THURSDAY, Jan. 5, 2017 (HealthDay News)—Babies at increased risk for peanut allergy should have peanut-containing foods added to their diets as early as 4 months of age, new U.S. guidelines suggest.
The recommendation comes from the U.S. National Institutes of Health and other expert groups.
And it advocates a tactic that might seem counterintuitive: To drastically cut the chances of peanut allergy in high-risk babies, parents should introduce "age-appropriate" forms of peanut products early in life.
Researchers said the advice is based on a pivotal clinical trial called LEAP, funded by the U.S. National Institute of Allergy and Infectious Diseases, and first published in 2015.
That study turned old thinking about peanut allergies on its head.
At one time, doctors recommended complete peanut avoidance for babies and young children at high risk of an allergic reaction.
That advice, however, didn't work, explained Dr. James Baker, CEO of the nonprofit group Food Allergy Research & Education.
"Peanut allergy just kept increasing in prevalence," said Baker, who is also a member of the expert panel that created the new guidelines.
By 2010, roughly 2 percent of U.S. children had peanut allergy—up from about 0.4 percent in 1999, according to national surveys.
The LEAP trial tested a new idea: Could peanut allergies be prevented by giving high-risk babies peanut-containing foods early on?
The notion was partly based on an observational study of Jewish children living in the United Kingdom and Israel, explained Dr. Alkis Togias. He's a researcher at the U.S. National Institute of Allergy and Infectious Diseases who helped write the new guidelines.
It turned out that peanut allergies were far less common in Israel—where parents commonly feed their babies peanut-containing foods before their first birthday, Togias said.
The LEAP trial recruited over 600 babies who were considered to be at high risk of peanut allergy because they had severe eczema, egg allergy or both.
Half of the parents were randomly assigned to regularly give their baby peanut-containing foods, while the other half avoided peanuts. These diet regimens were continued until the children were 5 years old.
In the end, the results were "dramatic," Baker said.
By the age of 5, almost 14 percent of children in the peanut-avoidance group had developed a peanut allergy. That compared with just under 2 percent of children who'd been exposed to peanuts early—an 86 percent reduction.
"The benefit is huge," Togias said.
The new guidelines break things down into three risk categories. First, there are the babies at high risk of peanut allergy because of severe eczema and/or egg allergy: They should have peanut-containing foods introduced as early as 4 to 6 months of age, the guidelines say.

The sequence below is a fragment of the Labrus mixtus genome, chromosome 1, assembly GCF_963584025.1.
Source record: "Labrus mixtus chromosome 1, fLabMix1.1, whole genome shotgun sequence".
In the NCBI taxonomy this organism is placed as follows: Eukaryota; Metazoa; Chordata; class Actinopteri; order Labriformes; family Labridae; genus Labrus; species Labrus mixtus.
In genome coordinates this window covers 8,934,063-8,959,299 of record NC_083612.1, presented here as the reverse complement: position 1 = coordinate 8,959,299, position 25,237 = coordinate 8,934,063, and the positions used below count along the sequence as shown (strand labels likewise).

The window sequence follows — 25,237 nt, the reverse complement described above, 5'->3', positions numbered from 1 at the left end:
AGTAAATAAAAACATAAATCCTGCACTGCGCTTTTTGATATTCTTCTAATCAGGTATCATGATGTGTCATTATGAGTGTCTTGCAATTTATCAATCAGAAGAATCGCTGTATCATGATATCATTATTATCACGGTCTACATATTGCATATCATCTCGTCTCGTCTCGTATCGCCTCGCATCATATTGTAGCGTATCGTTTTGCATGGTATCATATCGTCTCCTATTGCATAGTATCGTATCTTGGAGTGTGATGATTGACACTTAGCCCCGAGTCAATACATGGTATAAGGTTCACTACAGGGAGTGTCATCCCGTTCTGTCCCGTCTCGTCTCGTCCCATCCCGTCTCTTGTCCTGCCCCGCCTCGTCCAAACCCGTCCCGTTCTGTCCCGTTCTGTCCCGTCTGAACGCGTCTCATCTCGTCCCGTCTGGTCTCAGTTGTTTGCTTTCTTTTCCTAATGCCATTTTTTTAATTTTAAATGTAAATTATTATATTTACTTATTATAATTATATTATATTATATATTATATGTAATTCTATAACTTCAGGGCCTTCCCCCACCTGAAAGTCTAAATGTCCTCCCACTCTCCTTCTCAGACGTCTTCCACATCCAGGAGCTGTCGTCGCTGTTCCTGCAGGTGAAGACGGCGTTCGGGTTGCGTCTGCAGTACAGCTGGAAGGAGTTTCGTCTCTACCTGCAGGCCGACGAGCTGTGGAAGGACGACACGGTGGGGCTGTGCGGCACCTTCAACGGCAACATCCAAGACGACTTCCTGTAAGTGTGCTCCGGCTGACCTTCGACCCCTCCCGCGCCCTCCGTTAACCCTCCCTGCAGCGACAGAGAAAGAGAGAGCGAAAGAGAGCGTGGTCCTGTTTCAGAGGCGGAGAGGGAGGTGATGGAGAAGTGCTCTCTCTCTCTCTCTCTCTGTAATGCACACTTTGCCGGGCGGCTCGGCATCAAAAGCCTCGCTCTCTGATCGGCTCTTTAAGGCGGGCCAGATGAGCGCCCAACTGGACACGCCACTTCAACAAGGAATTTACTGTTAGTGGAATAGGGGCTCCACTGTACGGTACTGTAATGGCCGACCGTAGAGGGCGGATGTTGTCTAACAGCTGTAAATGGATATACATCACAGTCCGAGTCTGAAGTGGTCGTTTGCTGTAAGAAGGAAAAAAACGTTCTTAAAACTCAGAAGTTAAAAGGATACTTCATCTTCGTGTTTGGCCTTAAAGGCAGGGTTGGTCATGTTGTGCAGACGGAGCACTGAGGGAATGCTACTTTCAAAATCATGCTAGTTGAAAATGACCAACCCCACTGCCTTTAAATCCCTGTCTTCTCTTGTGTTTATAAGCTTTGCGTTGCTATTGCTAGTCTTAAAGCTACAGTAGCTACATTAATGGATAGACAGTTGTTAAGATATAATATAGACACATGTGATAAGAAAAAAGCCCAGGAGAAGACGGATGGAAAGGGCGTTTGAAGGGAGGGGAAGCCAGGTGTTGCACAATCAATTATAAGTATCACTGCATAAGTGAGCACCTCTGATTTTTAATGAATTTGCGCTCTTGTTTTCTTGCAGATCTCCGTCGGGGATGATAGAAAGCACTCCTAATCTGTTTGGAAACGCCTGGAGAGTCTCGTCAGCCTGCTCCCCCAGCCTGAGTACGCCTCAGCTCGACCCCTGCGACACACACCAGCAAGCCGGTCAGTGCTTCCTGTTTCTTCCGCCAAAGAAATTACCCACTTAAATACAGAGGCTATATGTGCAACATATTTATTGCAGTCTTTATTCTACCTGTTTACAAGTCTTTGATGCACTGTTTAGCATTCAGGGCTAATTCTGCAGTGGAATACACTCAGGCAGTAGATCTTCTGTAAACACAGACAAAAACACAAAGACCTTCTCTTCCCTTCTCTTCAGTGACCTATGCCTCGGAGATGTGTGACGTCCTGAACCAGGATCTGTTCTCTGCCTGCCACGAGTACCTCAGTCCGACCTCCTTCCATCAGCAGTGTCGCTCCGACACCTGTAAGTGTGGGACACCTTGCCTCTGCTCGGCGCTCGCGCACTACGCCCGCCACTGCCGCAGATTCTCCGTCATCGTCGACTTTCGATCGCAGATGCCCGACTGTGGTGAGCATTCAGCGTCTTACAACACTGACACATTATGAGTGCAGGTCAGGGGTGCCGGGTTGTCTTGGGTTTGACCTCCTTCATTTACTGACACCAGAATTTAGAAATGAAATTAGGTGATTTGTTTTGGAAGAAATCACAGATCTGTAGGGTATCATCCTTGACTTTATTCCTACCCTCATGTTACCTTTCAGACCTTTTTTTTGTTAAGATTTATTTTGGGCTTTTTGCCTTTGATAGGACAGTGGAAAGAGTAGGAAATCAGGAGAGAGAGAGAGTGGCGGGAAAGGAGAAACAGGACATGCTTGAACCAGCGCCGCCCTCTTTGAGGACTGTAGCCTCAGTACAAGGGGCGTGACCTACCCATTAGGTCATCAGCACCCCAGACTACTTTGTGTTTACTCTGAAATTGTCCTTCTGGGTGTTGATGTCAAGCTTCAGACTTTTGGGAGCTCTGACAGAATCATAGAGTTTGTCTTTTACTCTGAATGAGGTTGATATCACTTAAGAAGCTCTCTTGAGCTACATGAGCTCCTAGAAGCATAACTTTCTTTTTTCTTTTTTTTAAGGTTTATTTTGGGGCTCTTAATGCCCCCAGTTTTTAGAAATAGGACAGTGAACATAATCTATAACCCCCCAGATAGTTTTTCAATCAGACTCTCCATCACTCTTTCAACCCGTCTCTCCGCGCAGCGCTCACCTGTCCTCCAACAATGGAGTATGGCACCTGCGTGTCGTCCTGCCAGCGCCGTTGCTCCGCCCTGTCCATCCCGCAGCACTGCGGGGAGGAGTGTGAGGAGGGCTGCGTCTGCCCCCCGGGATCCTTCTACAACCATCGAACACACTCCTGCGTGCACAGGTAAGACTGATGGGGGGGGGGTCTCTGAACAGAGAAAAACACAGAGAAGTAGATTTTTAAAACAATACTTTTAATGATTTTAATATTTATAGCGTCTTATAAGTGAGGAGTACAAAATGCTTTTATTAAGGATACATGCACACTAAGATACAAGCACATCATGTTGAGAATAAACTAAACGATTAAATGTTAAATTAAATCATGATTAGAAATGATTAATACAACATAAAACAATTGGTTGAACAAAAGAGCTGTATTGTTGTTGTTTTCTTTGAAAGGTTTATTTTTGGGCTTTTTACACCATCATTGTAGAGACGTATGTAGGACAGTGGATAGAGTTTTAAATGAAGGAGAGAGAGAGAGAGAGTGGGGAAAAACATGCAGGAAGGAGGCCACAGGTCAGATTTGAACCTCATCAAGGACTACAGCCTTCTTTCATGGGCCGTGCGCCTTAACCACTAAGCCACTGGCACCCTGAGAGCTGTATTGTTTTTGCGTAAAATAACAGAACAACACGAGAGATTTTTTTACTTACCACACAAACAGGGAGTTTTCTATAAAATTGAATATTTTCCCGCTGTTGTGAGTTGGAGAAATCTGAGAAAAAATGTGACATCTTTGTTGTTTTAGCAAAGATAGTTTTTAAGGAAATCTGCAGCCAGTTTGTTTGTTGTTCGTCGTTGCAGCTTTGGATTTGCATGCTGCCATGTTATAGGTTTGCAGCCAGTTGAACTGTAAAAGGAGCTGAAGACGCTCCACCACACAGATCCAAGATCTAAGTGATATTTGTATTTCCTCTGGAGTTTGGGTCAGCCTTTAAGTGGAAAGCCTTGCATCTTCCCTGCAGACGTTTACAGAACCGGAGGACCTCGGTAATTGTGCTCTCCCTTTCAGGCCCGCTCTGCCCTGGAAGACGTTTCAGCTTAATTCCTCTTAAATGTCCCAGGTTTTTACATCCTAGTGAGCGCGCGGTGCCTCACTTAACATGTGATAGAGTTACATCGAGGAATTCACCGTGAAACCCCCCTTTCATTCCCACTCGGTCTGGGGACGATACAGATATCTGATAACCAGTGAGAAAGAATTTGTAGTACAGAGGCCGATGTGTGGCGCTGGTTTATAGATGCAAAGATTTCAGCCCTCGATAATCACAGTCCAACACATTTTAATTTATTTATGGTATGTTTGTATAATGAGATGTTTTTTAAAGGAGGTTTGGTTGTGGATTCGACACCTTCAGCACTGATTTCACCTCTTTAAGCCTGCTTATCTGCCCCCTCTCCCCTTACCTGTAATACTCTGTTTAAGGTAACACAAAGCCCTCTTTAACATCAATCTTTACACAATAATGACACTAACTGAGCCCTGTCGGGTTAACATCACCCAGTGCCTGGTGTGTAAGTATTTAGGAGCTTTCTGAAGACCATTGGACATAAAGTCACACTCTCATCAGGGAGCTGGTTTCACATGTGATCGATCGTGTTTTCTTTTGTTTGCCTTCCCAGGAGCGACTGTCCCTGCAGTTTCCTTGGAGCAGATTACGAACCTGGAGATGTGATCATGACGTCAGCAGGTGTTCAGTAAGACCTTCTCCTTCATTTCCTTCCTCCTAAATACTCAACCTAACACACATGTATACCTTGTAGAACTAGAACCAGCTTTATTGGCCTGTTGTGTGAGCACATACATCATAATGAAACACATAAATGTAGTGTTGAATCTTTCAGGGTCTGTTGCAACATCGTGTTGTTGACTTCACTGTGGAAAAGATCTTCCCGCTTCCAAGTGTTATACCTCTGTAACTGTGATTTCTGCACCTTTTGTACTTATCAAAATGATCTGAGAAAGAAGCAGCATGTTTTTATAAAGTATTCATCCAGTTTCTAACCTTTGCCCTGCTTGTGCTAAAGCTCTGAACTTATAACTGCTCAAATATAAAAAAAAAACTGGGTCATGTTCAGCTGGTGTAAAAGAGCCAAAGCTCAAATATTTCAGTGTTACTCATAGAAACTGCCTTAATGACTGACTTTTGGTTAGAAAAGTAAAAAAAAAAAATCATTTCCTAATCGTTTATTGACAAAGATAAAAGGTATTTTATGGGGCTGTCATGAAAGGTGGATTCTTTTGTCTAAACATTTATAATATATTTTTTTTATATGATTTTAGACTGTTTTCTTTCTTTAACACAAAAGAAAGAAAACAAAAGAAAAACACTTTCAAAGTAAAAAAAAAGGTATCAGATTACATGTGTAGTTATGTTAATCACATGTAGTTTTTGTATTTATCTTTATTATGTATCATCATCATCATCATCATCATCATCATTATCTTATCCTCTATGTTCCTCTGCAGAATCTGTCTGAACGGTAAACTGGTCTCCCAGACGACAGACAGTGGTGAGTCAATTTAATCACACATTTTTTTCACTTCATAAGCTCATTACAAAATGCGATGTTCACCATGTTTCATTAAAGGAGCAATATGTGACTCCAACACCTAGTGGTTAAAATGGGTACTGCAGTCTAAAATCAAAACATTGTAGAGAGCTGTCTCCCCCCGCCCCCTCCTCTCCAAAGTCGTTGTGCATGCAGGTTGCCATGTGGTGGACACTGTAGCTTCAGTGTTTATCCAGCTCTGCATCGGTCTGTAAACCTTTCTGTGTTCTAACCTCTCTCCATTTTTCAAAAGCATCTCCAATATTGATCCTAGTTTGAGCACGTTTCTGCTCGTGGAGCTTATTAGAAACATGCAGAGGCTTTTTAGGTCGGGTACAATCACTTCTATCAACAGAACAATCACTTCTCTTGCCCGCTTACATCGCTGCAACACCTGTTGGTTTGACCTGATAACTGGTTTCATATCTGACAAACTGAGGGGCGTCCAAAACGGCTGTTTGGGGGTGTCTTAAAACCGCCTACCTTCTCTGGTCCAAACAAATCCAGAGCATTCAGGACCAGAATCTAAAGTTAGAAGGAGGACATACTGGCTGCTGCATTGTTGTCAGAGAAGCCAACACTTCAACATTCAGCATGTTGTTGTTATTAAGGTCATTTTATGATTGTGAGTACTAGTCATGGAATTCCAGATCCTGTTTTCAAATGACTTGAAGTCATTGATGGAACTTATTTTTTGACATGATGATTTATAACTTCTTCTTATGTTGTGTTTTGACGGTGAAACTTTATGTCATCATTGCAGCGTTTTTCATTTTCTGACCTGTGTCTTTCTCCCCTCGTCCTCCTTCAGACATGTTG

Then there are babies at "moderate" risk, because of mild to moderate eczema. They should start peanut-containing foods around the age of 6 months.
For other babies, there is no specific recommendation on when or if to start peanut products. The bottom line is that parents should not fear the food, Togias said.
There are some precautions. Parents of high-risk babies should work with their pediatrician or allergy specialist, rather than going it alone, Togias said.
"What we hope is that during the routine 4-month visit to the pediatrician, the doctor or the parents will bring this up," Togias said. "Then they can put together a plan for introducing peanut-containing foods."
The doctor may first want to do an allergy test, to see if the baby is already sensitized to peanuts. The babies should also first start some other solid foods before peanut products are added.
Dr. Andrew Bird is a pediatric allergist at the University of Texas Southwestern Medical Center in Dallas. He said he hopes the guidelines prompt more discussions between parents and doctors.
"This isn't a mandate saying that all children should have peanut in the first year of life," said Bird, who was not involved in the guidelines.
But, he added, parents should talk to their doctor about whether and how to curb the risk of peanut allergy.
"We want, for one, to make sure these foods are introduced in a safe, age-appropriate manner," said Bird, who also directs the Food Allergy Center at Children's Medical Center.
Parents can, for example, mix smooth peanut butter with breast milk, formula or warm water (then let it cool), according to the guidelines.
Why does the tactic work? According to Togias, early exposure to peanuts "the natural way" may help the developing immune system develop a tolerance.
He said researchers are looking at whether the same approach can help prevent other types of food allergies.
The guidelines were published Jan. 5 in the Journal of Allergy and Clinical Immunology and several other medical journals.
SOURCES: Alkis Togias, M.D., division of allergy, immunology and transplantation, U.S. National Institute of Allergy and Infectious Diseases, Bethesda, Md.; James Baker, M.D., CEO, Food Allergy Research & Education, McLean, Va.; J. Andrew Bird, M.D., associate professor, pediatrics and internal medicine, University of Texas Southwestern Medical Center, Dallas; Jan. 5, 2017, Journal of Allergy and Clinical Immunology
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